Potential rivals begin new terms on council

All seven members of the Baltimore County Council will be sworn in Monday for another four years in office. The faces are the same, and the councilmen say they will maintain the panel's consensus-driven style.

But more than half of them are now potential rivals.


Term limits will force newly re-elected County Executive James T. Smith Jr. to step aside in four years. And four councilmen have their eyes on his job.

"Of course it changes the dynamics," former Baltimore County Executive Donald P. Hutchinson said. "For all the guys that have been on this council for a long time, this is their one and only chance coming up."


Democrats Joseph Bartenfelder, Kevin B. Kamenetz, Stephen G. Samuel Moxley and John A. Olszewski Sr. all say they are considering a run for county executive. The first three have served on the council since 1994; Olszewski has served since 1998.

The council has been largely the same for the past decade, with its only new member in eight years coming when redistricting created a majority black district that has been represented by Kenneth N. Oliver since 2002.

The panel has a reputation for operating in a collegial style. The members are loath to squabble in public or sponsor legislation that would draw opposition. Lightning-quick meetings with unanimous votes are the norm.

Will that style change?

"I have confidence in the relationship that we all have with each other that we're going to focus on what's good for the county," said Kamenetz, a Pikesville-Ruxton Democrat. "I don't see that any member would want to jeopardize the benefit to the county."

Moxley, a Catonsville Democrat, said he has spoken with his council colleagues about the importance of maintaining civility.

Council members, who are elected in individual districts, rarely meddle in other districts under an unwritten policy of "councilmanic courtesy."

But a candidate for executive would have to appeal to voters countywide. And that could lead to councilmen championing regional issues, said former Councilman Douglas B. Riley.


"You absolutely have to increase your profile," said Riley, a Republican who lost to Smith in 2002. "You do that by traveling around the county and getting known in other districts."

Riley recalls then-Councilman C.A. Dutch Ruppersberger ratcheting up his criticism of the county school superintendent during his 1994 campaign.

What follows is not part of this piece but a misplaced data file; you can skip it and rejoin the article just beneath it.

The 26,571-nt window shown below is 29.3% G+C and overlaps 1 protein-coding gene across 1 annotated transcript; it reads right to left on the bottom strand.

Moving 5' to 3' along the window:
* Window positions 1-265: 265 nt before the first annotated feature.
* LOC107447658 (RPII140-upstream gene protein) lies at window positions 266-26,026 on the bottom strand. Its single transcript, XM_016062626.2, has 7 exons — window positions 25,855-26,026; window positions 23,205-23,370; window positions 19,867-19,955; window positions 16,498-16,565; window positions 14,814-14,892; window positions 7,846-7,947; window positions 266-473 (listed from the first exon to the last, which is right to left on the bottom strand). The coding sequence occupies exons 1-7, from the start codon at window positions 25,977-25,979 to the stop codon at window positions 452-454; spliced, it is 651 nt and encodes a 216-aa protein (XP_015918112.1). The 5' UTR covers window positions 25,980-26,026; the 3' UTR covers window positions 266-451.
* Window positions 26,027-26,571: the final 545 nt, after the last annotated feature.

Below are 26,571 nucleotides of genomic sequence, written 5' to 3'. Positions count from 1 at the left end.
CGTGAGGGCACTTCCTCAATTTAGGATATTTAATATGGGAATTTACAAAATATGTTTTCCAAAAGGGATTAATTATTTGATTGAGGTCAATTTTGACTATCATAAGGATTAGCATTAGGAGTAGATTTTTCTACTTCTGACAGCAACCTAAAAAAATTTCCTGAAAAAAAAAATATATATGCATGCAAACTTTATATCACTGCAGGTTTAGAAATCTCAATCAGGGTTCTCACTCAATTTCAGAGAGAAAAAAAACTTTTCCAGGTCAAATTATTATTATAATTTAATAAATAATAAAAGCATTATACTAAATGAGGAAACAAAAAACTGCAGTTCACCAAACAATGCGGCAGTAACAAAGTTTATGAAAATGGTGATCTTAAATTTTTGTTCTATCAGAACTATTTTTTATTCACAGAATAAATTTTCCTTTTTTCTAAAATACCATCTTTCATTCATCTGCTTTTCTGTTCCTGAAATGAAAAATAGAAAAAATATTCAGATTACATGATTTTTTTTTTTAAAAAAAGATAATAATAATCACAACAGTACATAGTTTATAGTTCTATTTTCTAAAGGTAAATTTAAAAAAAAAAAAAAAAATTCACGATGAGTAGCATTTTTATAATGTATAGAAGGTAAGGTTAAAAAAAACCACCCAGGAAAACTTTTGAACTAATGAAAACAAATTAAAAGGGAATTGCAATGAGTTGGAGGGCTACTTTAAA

"He found an issue that struck a chord, and he would discuss it on the campaign trail," Riley said. "It's not as though he was introducing bills of censure."

Melvin G. Mintz ran against Ruppersberger in the Democratic primary for executive that year, when both served on the council. Ruppersberger, now a congressman, won the primary and the general election.

"The thing that I did learn, certainly, is that the No. 1 objective is come up with ideas of how you wish to see the county move forward," said Mintz, who represented Pikesville on the council. "My suspicion is education [will be an issue] - somebody has to come up with a plan to make sure education of Baltimore County improves. Secondly, traffic congestion is just on everyone's mind. Both of those issues speak to collaboration on a regional basis."

Mintz said that his relations with Ruppersberger remained cordial on the council during the campaign.


Councilman Vincent J. Gardina, who is entering an unprecedented fifth term on the council, said he has not given thought to running for executive. But he said the council members should take a "much more cautious approach to any issues that might create controversy."

"The voters aren't looking for somebody who's grandstanding on an issue," said Gardina, a Towson-Perry Hall Democrat.

Moxley said he recently spoke with Bartenfelder, a Fullerton Democrat, about his political plans, and that they agreed that running against one another might not be a smart move.

"We both realize that, because we would draw from the same type of individuals. He and I must have further discussions before decisions would be made," Moxley said.

Bartenfelder had given thought to running in 2002 but ultimately decided against the idea. He said he is strongly considering a run for executive.

Bartenfelder said that if he were to run, he would not change his style.


Olszewski, a Dundalk Democrat entering his third term, said he will probably form an exploratory committee soon to look at a possible run for executive.

"I know my colleagues well enough that if more than one of us at the end of the day decides to run for that office, we'll be able to separate our work on the council and running for the office of county executive," Olszewski said. "At least I hope we would."